Aston Villa (3) vs Crystal Palace (0) – Plane Sailing for Villa’s 10-men

With Aston Villa still looking for their third home win in this, their seventh home game, nothing was taken for granted. Since bringing down Liverpool (7-2) in early October, they had lost the three consecutive home fixtures and then tied Burnley (0-0). That record caused the fans’ early swagger to wobble. Nor did the fraught memories of last season’s trip to Crystal Palace’s Selhurst Park help. As reported at the time:

Jack Grealish made a solo run after which he was fouled just before the penalty area. He still managed to get the ball to a teammate, who then scored a goal.

It should be a goal for Villa, but the referee made one of the strangest decisions ever.

He booked Grealish for diving and disallowed Villa’s goal. A shocking decision that didn’t make sense.

That was the Villans fourth game of the season that turned a 10-men come from behind moral-victory into a demoralizing loss and mini-tailspin (over a month without a win). Still, it says a lot about the way manager Dean Smith was able to deal with adversity such as that, and turn the ship around by the end of the season.

Even more impressive is how he has melded this young team (the youngest on average in the Premier League) such that they are taking games to their opponents with self-belief. It was obvious from the kick-off on Saturday that last season’s memories were way in the past. They were also benefiting from being able to field an identical squad to their Albion game with recent inclusions (Hause, El Ghazi, and Traoré) retaining their positions after making the most of their opportunities to shine. In fact, these benchwarmers from the early-season went on to become the game’s goal-scorers.

Palace, meanwhile, were coming of a drubbing at the hands of Liverpool who very efficiently converted nine shots into seven goals. To lose 7-0, at home, is embarrassing to say the least. A less experienced manager might have been tempted to make changes starting with the goalie. Roy Hodgson knows he has one of the best keepers in the Premier League in Vicente Guaita, who earned his spurs in Spain’s La Liga, and he left him, and the rest of the squad, mostly unchanged to face Villa. A game in Birmingham, in fact, may have appeared to be a good opportunity to right the ship.

The opening minute made that appear prescient, with Villa being gracious hosts. Sloppy play just inside their own half let ex-Villan, Benteke, poke a loose ball forward for Zaha and Mings to tussle over with the Ivory Coast international coming out on top. Fortunately for the Villa, Emi Martinez had sniffed out the danger and was off his line to block the shot with his chest so a desperate Mings could clear the ball away.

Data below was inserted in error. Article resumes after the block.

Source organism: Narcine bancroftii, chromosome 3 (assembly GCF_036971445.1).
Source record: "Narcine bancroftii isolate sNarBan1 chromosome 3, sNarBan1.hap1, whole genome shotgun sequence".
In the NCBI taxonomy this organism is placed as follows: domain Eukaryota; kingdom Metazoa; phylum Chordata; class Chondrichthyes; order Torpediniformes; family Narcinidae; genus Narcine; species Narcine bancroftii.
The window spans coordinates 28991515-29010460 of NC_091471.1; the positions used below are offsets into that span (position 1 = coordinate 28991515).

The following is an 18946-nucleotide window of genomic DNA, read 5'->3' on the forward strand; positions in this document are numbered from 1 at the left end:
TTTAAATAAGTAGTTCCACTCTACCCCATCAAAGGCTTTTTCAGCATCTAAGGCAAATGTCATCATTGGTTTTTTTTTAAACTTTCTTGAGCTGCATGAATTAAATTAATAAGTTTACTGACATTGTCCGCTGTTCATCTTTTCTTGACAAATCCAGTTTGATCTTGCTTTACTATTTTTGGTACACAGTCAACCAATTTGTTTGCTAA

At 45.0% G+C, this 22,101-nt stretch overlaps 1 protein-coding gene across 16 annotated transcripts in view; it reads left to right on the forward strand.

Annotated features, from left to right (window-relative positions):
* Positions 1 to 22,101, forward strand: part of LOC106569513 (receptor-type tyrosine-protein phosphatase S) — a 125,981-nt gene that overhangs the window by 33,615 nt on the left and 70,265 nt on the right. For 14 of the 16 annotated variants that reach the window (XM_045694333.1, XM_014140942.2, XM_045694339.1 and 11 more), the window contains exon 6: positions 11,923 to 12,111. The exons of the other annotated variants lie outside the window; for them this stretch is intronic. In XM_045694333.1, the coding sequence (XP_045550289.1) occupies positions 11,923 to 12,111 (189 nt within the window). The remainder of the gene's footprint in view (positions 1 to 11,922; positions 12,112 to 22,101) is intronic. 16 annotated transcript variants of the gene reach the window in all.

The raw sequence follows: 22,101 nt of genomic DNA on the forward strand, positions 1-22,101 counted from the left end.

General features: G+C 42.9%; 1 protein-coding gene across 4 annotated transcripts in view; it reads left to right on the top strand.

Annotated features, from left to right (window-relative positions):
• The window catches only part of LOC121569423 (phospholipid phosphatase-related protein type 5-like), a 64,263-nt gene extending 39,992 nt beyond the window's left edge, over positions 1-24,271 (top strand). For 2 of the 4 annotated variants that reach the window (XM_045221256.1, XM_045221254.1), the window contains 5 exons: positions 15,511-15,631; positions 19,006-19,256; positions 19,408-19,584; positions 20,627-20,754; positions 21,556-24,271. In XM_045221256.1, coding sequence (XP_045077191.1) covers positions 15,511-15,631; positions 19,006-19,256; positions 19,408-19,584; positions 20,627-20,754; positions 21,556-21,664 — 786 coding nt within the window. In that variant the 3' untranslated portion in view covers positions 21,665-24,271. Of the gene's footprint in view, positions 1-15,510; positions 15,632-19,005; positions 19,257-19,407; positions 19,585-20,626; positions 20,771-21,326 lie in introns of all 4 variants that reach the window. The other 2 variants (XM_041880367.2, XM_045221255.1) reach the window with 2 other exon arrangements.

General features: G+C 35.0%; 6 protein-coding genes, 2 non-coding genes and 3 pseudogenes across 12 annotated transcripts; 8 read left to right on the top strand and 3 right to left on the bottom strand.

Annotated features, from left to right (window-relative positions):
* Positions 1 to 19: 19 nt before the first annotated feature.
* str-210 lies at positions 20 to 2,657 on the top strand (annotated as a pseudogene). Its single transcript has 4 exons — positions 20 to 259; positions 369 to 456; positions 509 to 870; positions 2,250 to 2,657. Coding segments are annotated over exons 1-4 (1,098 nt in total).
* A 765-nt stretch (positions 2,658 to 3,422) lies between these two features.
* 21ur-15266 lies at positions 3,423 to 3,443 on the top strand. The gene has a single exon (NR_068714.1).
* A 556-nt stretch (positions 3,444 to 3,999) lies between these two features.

That seemed to settle the Villans down and they soon found a rhythm in their new formation (4-2-3-1). Luiz and McGinn are at the fulcrum making sure that no intrusion pierced the backline without first having to deal with them. Always close at hand to them was Jack Grealish, the captain and the engine.

Almost impossible to tackle, he holds the ball as long as it takes another Villan to get open to receive. That will often be one of the two wide forwards, Anwar El Ghazi and Bertrand Traoré, natural wingers with great speed and control. Alternatively, he will find Ollie Watkins, the striker, racing into open areas on each flank.

This formation has a number of benefits. It reduces the need for the fullbacks to turn into wingbacks and compromise their defensive responsibilities. That has translated to the league-leading large number of shutouts. At the other end, Watkins’ running exhausts the bigger and slower defenders leading to lots of late game heroics.

In the 5th minute, the system proved itself. Luiz pinched in and diverted a Palace pass to McGinn who already knew that Traoré had lots of space on the right. In receiving the ball just inside Palace’s half of the field. the off-season pickup from Lyon ran directly towards the goal while Watkins immediately cut across to Traoré’s vacated right wing. As soon as the striker reached the right-hand corner of the penalty area, the pass from the Burkinabé international was there on a platter.

Scott Dann came part way out to challenge while Watkins ran at him and executed a step-over that left Dann in his tracks. With a yard to work with the youngster set himself and hit a powerful drive aimed at the far corner. Guaita did well to reach the shot with one hand as he dove to his right but could only parry it to, of all people, Traoré, who had taken up his teammate’s striker position. Not that other options were any better for the keeper as Grealish and El Ghazi had him surrounded. Traoré stepped forward and slammed the ball into the middle of the goal with his unfavored right foot. Aston Villa 1, Crystal Palace 0.

As the Birmingham boys celebrated, at some level they must have remembered that they had won every previous game (all seven) in which they scored first. Certainly, the manager must have enjoyed the goal’s simplicity and directness. They had cut their opponent’s defense to pieces in a few seconds with three passes and two shots.

Another incisive move followed, this time by El Ghazi, who cut inside Ward, then out to deliver an excellent cross beyond the heavily marked Watkins to an open Traoré. At the last second, van Aanholt saw the danger, jumped in, and headed the ball well over his own goal.